This is a guide to the importance and best practices of professional development.
Professional development is the step towards increasing an employee’s skill set to open up opportunities and career progression. The practice may accelerate advancement in the workplace by improving competencies and skills. Participating in professional development programs allows workers to demonstrate their dedication to personal and professional growth.
These concepts often appear in career-planning books and books on employee training and development, and factor into job satisfaction statistics. Professional development is an employee engagement best practice.
This article contains:
- definition of professional development
- importance of professional development
- benefits of professional development
- best practices for a professional development program
Let’s get started!
Definition of professional development
Professional development is training that helps employees improve their present job performance and prepares them for a future career path. The process promotes forging forward and determining opportunities to learn something new, brush up on your abilities, or stay on top of changes in your field. Professional development might mean anything from taking a whole new course to gain new skills in your current career to just brushing up on what you already know to stay up to date.
Although work training is a crucial aspect of professional development, this idea spans various subjects and methods, such as specialized training and formal education. The learning routine depends on the employee’s job, industry, and prior experience. The training opportunities may include professional development courses, industry conferences, e-learning programs, and training. However, the training may also happen in informal settings, such as talks among coworkers, independent reading and study, looking at a colleague’s tasks, or learning from another coworker’s experience.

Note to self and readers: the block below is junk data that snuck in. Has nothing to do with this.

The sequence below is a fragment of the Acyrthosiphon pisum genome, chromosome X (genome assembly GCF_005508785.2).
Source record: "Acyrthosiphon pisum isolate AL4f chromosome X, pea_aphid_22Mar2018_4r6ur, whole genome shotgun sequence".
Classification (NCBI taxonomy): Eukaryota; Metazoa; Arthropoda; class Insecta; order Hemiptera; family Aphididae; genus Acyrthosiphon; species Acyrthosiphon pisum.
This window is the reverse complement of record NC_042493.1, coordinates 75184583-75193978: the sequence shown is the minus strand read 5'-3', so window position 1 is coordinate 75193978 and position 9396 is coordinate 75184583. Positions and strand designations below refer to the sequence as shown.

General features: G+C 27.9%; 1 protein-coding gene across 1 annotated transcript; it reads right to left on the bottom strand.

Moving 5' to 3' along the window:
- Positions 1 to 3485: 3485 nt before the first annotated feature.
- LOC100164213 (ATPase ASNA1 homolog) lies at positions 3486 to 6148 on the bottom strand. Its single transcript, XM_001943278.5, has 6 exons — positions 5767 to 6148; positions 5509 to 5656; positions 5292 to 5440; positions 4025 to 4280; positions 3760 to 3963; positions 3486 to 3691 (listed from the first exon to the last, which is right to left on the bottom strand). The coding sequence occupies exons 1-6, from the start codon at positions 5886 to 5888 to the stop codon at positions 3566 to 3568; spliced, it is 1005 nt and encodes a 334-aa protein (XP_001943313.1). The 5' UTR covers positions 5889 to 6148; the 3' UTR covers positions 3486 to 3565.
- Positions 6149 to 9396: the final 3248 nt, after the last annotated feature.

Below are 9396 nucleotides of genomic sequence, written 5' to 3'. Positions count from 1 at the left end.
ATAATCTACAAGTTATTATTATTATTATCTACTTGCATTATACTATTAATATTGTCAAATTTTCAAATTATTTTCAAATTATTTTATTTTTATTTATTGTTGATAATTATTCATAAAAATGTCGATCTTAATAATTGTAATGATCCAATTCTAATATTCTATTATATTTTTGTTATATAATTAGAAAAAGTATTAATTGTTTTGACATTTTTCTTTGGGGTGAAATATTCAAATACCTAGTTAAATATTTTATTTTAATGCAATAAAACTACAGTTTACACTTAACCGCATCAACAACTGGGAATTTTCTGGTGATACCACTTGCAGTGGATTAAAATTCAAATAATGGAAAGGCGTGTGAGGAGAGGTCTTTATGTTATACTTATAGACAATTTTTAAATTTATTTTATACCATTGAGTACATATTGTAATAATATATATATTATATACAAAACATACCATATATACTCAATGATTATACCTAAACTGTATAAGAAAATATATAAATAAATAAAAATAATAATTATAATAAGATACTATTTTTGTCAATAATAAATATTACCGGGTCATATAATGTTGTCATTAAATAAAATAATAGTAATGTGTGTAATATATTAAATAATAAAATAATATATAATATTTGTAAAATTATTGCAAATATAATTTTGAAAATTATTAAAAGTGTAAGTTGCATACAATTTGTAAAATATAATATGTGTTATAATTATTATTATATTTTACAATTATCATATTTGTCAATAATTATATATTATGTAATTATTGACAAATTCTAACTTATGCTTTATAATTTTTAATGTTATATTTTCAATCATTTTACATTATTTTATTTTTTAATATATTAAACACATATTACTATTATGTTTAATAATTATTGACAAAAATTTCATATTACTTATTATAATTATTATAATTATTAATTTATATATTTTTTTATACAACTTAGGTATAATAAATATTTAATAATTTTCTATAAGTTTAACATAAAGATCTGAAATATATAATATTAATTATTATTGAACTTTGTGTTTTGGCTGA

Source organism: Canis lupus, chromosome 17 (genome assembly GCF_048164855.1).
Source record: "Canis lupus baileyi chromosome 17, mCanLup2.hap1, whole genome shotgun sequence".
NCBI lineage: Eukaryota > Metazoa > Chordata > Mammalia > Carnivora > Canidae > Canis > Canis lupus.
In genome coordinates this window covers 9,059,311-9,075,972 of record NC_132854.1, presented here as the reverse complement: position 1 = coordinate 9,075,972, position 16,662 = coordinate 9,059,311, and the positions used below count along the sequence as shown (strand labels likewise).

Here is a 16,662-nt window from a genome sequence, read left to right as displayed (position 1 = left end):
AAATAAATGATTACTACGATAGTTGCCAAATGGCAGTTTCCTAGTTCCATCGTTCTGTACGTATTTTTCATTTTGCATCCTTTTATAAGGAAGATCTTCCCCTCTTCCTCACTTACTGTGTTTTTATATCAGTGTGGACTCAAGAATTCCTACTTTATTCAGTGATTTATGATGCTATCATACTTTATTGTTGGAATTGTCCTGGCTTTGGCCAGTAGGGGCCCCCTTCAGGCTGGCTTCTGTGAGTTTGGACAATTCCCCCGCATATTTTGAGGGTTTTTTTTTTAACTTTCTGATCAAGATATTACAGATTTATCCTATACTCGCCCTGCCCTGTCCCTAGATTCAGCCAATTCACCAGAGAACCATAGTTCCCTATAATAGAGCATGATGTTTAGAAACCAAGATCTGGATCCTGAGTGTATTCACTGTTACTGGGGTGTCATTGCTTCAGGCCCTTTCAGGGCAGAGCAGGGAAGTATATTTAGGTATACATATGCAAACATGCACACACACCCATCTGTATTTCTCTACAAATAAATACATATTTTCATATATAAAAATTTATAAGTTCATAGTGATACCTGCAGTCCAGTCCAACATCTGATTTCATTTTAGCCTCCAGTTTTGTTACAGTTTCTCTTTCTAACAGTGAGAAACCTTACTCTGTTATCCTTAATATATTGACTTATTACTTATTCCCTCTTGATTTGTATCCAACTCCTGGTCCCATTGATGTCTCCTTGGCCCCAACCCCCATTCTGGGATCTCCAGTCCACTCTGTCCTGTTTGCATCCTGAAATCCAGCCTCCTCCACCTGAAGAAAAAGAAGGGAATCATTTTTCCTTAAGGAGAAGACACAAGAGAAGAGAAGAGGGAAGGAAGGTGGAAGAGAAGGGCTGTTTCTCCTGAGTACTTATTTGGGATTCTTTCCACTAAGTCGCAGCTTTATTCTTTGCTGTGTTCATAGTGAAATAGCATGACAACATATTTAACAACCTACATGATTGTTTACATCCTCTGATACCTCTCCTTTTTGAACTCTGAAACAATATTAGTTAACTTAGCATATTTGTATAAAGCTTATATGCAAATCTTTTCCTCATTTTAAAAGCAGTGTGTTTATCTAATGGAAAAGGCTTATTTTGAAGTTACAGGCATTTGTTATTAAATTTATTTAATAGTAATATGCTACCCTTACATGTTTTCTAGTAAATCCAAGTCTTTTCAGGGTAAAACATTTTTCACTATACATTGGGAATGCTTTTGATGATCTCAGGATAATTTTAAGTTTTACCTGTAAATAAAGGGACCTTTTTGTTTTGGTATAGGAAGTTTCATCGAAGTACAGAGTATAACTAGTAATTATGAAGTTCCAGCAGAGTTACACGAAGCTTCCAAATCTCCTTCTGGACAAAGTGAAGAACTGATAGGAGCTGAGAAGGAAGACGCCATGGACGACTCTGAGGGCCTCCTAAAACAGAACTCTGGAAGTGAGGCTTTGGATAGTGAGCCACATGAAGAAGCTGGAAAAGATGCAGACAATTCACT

Professional development can also mean keeping abreast of new developments in your field and incorporating them into your existing knowledge base. Many industries require professionals in engage in continual training and education as a condition for retaining their employment or keeping their designation, license, or certification. These cases often have continuing education guidelines that professionals must meet through an accredited continuing professional education provider. The desire for professional growth and learning may motivate many professionals, even if they are not obligated.
Professional development goes beyond getting more qualifications. The concept influences an employee’s ability to function well in the workplace and career prospects by consistently improving their skills and competencies. Professional development needs to be relevant, collaborative, identifiable, measurable, and personal to work. Sometimes you may be undergoing professional development without realizing it, and other times you will have a planned strategy for your growth.
The importance of professional development
Professional development is important for employees who desire to be better. The step can qualify the employee for additional options to progress in their profession, such as a promotion or a lateral move. Following professional development, an employee’s knowledge and competence in their sector might make them more attractive candidates. Professional development enhances the employee’s skills and knowledge and earns the employee recognition. However, the practice also benefits employers and organizations by producing highly skilled and knowledgeable workers. According to Havard Business Review, 95 percent of employees would remain in a company that invests in employees’ career development.
Every worker should keep up with the latest industry developments and aim for optimal performance. Change is constant, from the marketplace, employees, and consumers. Therefore, professional development programs are becoming more critical as the global business environment changes.
Professional development training guarantees that academic and practical credentials do not become outdated. Individuals of any age, vocation, and educational level may consistently switch or upgrade their skills regardless of their educational background. According to Pew Research, 47 percent of employees say the professional development program in their company helped advance their careers.
In the long run, planning and executing a professional growth plan helps both the person and their career. The market’s ever-changing dynamics demand that workers ensure their knowledge base stays regularly updated.